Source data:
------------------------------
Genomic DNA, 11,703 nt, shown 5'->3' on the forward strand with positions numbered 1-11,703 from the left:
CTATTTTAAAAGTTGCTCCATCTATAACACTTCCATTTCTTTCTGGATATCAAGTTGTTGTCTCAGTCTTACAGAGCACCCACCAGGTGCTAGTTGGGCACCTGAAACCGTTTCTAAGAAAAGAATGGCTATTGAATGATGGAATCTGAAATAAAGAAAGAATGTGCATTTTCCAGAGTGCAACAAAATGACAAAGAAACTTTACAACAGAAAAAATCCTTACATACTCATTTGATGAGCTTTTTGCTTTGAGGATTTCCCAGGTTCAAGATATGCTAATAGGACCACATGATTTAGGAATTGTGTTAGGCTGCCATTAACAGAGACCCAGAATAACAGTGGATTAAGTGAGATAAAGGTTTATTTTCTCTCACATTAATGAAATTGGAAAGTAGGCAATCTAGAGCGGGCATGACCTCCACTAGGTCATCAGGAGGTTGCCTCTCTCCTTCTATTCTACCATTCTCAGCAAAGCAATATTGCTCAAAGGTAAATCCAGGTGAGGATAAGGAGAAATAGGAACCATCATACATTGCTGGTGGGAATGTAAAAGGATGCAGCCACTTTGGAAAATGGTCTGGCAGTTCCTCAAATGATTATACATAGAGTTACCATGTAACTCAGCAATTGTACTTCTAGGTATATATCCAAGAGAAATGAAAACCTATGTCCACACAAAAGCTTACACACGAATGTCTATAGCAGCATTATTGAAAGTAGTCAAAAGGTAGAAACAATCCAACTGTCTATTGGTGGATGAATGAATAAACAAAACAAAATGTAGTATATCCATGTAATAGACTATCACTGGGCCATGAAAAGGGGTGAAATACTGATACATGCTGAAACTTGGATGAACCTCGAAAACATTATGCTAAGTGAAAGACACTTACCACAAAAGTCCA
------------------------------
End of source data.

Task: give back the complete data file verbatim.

Genomic DNA, 11,703 nt, shown 5'->3' on the forward strand with positions numbered 1-11,703 from the left:
CTATTTTAAAAGTTGCTCCATCTATAACACTTCCATTTCTTTCTGGATATCAAGTTGTTGTCTCAGTCTTACAGAGCACCCACCAGGTGCTAGTTGGGCACCTGAAACCGTTTCTAAGAAAAGAATGGCTATTGAATGATGGAATCTGAAATAAAGAAAGAATGTGCATTTTCCAGAGTGCAACAAAATGACAAAGAAACTTTACAACAGAAAAAATCCTTACATACTCATTTGATGAGCTTTTTGCTTTGAGGATTTCCCAGGTTCAAGATATGCTAATAGGACCACATGATTTAGGAATTGTGTTAGGCTGCCATTAACAGAGACCCAGAATAACAGTGGATTAAGTGAGATAAAGGTTTATTTTCTCTCACATTAATGAAATTGGAAAGTAGGCAATCTAGAGCGGGCATGACCTCCACTAGGTCATCAGGAGGTTGCCTCTCTCCTTCTATTCTACCATTCTCAGCAAAGCAATATTGCTCAAAGGTAAATCCAGGTGAGGATAAGGAGAAATAGGAACCATCATACATTGCTGGTGGGAATGTAAAAGGATGCAGCCACTTTGGAAAATGGTCTGGCAGTTCCTCAAATGATTATACATAGAGTTACCATGTAACTCAGCAATTGTACTTCTAGGTATATATCCAAGAGAAATGAAAACCTATGTCCACACAAAAGCTTACACACGAATGTCTATAGCAGCATTATTGAAAGTAGTCAAAAGGTAGAAACAATCCAACTGTCTATTGGTGGATGAATGAATAAACAAAACAAAATGTAGTATATCCATGTAATAGACTATCACTGGGCCATGAAAAGGGGTGAAATACTGATACATGCTGAAACTTGGATGAACCTCGAAAACATTATGCTAAGTGAAAGACACTTACCACAAAAGTCCA